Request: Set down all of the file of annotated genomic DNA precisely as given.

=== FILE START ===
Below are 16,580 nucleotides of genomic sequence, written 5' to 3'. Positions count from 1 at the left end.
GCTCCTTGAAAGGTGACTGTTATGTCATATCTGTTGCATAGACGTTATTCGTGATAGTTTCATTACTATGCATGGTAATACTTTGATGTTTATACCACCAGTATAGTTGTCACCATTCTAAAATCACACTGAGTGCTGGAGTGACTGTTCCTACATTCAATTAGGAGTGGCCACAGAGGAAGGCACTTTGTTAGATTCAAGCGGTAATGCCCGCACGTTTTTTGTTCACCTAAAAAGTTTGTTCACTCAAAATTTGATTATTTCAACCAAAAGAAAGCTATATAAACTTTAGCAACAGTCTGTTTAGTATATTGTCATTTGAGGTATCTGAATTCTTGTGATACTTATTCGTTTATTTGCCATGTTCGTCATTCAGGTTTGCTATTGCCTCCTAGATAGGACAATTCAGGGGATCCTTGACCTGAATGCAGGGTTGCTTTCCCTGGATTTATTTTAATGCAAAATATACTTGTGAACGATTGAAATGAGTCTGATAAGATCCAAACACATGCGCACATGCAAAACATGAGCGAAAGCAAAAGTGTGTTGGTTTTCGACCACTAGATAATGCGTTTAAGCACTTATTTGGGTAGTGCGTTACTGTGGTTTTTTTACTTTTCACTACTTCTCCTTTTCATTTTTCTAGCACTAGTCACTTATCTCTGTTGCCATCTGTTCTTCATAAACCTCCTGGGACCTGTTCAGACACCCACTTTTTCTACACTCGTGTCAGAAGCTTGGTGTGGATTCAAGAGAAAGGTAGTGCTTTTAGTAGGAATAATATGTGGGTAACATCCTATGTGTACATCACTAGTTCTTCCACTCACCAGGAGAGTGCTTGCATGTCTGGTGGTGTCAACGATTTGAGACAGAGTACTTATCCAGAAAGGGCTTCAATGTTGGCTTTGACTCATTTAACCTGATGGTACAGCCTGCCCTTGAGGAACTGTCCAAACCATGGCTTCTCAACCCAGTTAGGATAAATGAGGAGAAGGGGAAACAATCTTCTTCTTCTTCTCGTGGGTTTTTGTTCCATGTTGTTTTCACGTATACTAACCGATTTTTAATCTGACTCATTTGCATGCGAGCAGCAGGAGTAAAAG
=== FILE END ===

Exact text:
Below are 16,580 nucleotides of genomic sequence, written 5' to 3'. Positions count from 1 at the left end.
GCTCCTTGAAAGGTGACTGTTATGTCATATCTGTTGCATAGACGTTATTCGTGATAGTTTCATTACTATGCATGGTAATACTTTGATGTTTATACCACCAGTATAGTTGTCACCATTCTAAAATCACACTGAGTGCTGGAGTGACTGTTCCTACATTCAATTAGGAGTGGCCACAGAGGAAGGCACTTTGTTAGATTCAAGCGGTAATGCCCGCACGTTTTTTGTTCACCTAAAAAGTTTGTTCACTCAAAATTTGATTATTTCAACCAAAAGAAAGCTATATAAACTTTAGCAACAGTCTGTTTAGTATATTGTCATTTGAGGTATCTGAATTCTTGTGATACTTATTCGTTTATTTGCCATGTTCGTCATTCAGGTTTGCTATTGCCTCCTAGATAGGACAATTCAGGGGATCCTTGACCTGAATGCAGGGTTGCTTTCCCTGGATTTATTTTAATGCAAAATATACTTGTGAACGATTGAAATGAGTCTGATAAGATCCAAACACATGCGCACATGCAAAACATGAGCGAAAGCAAAAGTGTGTTGGTTTTCGACCACTAGATAATGCGTTTAAGCACTTATTTGGGTAGTGCGTTACTGTGGTTTTTTTACTTTTCACTACTTCTCCTTTTCATTTTTCTAGCACTAGTCACTTATCTCTGTTGCCATCTGTTCTTCATAAACCTCCTGGGACCTGTTCAGACACCCACTTTTTCTACACTCGTGTCAGAAGCTTGGTGTGGATTCAAGAGAAAGGTAGTGCTTTTAGTAGGAATAATATGTGGGTAACATCCTATGTGTACATCACTAGTTCTTCCACTCACCAGGAGAGTGCTTGCATGTCTGGTGGTGTCAACGATTTGAGACAGAGTACTTATCCAGAAAGGGCTTCAATGTTGGCTTTGACTCATTTAACCTGATGGTACAGCCTGCCCTTGAGGAACTGTCCAAACCATGGCTTCTCAACCCAGTTAGGATAAATGAGGAGAAGGGGAAACAATCTTCTTCTTCTTCTCGTGGGTTTTTGTTCCATGTTGTTTTCACGTATACTAACCGATTTTTAATCTGACTCATTTGCATGCGAGCAGCAGGAGTAAAAG